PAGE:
Working Moms Need Their Nannies: Nanny Diaries Part One.
My nanny is the most important person in my life. Let me rephrase that. After my children, my nanny is the most important person in my life. Sorry to dis my husband, but let’s be honest, I simply cannot function without my nanny. I can survive without Michael – it’s Sally without whom I truly cannot live.
This became abundantly clear at 7:30 a.m. today when, after nine days of Sally’s trip home to Belize, she didn’t show up at my house for work. It started with a message left on my cell phone late last night – a message I, of course, did not retrieve until 7:30 this morning.
Sally was stranded mid-return route in Miami because flights to Newark were canceled. I got this message as I was walking out the door to catch my train to New York City for work. As my husband was making his coffee, I announced that Sally may be a no-show. Michael swung between denial and rage, unable to contain himself. “What do you mean Sally may still be in Miami? She can’t be. I need to get to work! Call her again!” As this is a family-friendly web site and Michael’s language sounded like out-takes from “The Sopranos,” I’ve paraphrased this exchange.
While Sally was away, my husband and I had taken personal and vacation days to alternate staying home with the kids. But one more day – another unplanned morning – simply threw us over the edge.
The boomerang effect Sally’s absence has on our family is almost embarrassing. Because we tend to operate in chaos even on the good days, having no Plan B feels sort of irresponsible. But with no family around, the truth is that we have no backup child care. No one to call in a pinch.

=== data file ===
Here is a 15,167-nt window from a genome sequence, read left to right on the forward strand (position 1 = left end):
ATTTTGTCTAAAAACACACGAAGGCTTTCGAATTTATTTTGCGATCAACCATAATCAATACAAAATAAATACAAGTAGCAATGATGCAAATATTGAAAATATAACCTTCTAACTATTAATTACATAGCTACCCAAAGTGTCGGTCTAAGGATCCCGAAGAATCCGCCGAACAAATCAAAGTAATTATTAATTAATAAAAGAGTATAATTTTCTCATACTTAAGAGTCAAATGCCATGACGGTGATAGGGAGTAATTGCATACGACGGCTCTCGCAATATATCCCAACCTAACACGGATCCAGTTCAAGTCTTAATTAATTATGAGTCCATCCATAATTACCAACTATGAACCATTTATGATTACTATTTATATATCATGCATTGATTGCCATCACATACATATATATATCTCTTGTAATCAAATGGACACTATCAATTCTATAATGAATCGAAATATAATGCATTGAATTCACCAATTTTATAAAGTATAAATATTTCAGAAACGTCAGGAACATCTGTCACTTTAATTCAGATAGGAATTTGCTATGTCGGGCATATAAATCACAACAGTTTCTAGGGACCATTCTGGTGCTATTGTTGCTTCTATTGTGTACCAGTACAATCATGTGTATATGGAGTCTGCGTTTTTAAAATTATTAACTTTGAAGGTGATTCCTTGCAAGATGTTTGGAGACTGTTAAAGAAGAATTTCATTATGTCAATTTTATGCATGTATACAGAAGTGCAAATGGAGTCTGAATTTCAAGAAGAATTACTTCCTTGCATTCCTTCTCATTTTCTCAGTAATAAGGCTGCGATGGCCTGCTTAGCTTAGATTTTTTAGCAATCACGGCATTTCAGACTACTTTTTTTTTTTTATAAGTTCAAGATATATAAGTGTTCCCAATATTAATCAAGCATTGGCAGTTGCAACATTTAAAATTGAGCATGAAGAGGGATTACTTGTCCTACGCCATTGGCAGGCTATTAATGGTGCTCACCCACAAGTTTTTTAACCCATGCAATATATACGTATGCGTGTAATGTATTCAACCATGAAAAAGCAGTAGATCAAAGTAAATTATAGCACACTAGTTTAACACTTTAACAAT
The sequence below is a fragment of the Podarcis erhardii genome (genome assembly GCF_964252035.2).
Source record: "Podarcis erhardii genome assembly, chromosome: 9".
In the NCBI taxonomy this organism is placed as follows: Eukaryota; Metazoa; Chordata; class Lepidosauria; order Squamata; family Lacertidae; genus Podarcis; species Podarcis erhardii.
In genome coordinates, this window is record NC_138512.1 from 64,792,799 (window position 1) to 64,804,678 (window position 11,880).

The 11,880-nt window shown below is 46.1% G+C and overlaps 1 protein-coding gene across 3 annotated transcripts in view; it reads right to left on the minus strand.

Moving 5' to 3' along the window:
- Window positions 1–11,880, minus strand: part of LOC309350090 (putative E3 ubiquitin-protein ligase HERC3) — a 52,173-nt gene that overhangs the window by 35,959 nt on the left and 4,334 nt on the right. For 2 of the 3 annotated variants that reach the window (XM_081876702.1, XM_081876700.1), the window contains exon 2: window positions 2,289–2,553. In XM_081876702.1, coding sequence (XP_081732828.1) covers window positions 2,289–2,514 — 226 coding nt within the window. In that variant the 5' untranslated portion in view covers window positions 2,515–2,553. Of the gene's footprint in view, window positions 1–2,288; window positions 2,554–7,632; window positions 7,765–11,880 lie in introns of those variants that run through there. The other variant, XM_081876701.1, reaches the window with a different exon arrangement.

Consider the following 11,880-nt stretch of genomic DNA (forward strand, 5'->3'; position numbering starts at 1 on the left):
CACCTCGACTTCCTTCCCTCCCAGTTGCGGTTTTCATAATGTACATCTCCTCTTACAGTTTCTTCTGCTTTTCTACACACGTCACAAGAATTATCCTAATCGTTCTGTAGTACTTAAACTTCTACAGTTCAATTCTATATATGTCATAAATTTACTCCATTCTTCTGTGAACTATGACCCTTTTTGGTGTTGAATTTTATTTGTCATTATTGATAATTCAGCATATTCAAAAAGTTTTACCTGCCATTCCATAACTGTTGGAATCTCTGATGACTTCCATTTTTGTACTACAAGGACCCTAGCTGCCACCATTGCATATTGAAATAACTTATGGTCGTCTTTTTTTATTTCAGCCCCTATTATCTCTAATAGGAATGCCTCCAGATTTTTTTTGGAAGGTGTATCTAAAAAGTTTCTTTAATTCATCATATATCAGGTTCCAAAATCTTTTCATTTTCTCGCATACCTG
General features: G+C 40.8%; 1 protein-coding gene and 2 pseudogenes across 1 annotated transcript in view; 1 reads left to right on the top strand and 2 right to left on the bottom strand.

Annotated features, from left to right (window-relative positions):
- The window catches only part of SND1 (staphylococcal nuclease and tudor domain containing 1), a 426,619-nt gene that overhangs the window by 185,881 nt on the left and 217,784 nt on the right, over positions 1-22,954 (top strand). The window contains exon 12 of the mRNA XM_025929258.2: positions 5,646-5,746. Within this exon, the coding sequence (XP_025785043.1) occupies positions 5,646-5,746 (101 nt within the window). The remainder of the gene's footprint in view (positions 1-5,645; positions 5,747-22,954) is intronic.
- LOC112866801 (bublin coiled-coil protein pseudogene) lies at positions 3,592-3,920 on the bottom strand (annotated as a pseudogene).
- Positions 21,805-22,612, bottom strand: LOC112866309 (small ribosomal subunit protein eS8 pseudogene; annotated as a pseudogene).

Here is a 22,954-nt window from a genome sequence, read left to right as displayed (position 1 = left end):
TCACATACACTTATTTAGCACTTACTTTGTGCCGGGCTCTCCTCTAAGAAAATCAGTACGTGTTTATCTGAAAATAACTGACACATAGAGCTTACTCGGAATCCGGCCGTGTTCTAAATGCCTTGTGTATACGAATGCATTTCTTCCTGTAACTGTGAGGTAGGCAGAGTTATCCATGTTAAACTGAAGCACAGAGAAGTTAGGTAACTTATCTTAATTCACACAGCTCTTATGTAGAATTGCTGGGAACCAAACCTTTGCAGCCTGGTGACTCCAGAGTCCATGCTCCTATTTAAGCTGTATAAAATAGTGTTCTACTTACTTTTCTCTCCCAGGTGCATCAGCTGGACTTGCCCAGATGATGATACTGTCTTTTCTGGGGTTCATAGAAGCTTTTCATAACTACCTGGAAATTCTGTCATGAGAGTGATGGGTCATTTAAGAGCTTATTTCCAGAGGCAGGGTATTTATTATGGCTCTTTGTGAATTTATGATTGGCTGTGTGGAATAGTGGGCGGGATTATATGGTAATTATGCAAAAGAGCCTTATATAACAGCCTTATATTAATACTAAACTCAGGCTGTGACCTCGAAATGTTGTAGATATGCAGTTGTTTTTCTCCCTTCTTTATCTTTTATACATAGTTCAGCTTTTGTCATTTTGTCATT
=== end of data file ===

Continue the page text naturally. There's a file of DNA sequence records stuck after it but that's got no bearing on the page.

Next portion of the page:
As my husband proceeded to implode in my kitchen, I started making calls on the train, scrambling to get coverage, begging friends, neighbors and my daughter’s pre-school director to help out. With two children in three different schools of varying pick up times, the logistics are as complicated as a space shuttle mission. My friends rallied. The pre-school offered to move my daughter around a couple of times into different classes that stayed after hours until I could pick her up. Even my boss was sort of sympathetic to my plight.
But it’s at these times that I am reminded just how fragile my safety net is. Without a caregiver, I cannot go to work. Without work, we cannot pay our mortgage. If our house is foreclosed…well, you get the point. With both parents commuting daily into the city to work, and two school-age children, our world revolves around our nanny.
I know I’m not alone. Child care is the number one issue for working parents, particularly working mothers. Having safe, affordable, high quality caregivers is truly a crisis in our country. Today’s drama aside, I know that I am fortunate that I can afford a loving, wonderful nanny. But the stress of caregiving, or lack thereof, affects your work, your day, your life…your sanity. I’ve said it before, and I’ll say it again. For my life to work, it’s all about my nanny. I think I better give her a raise.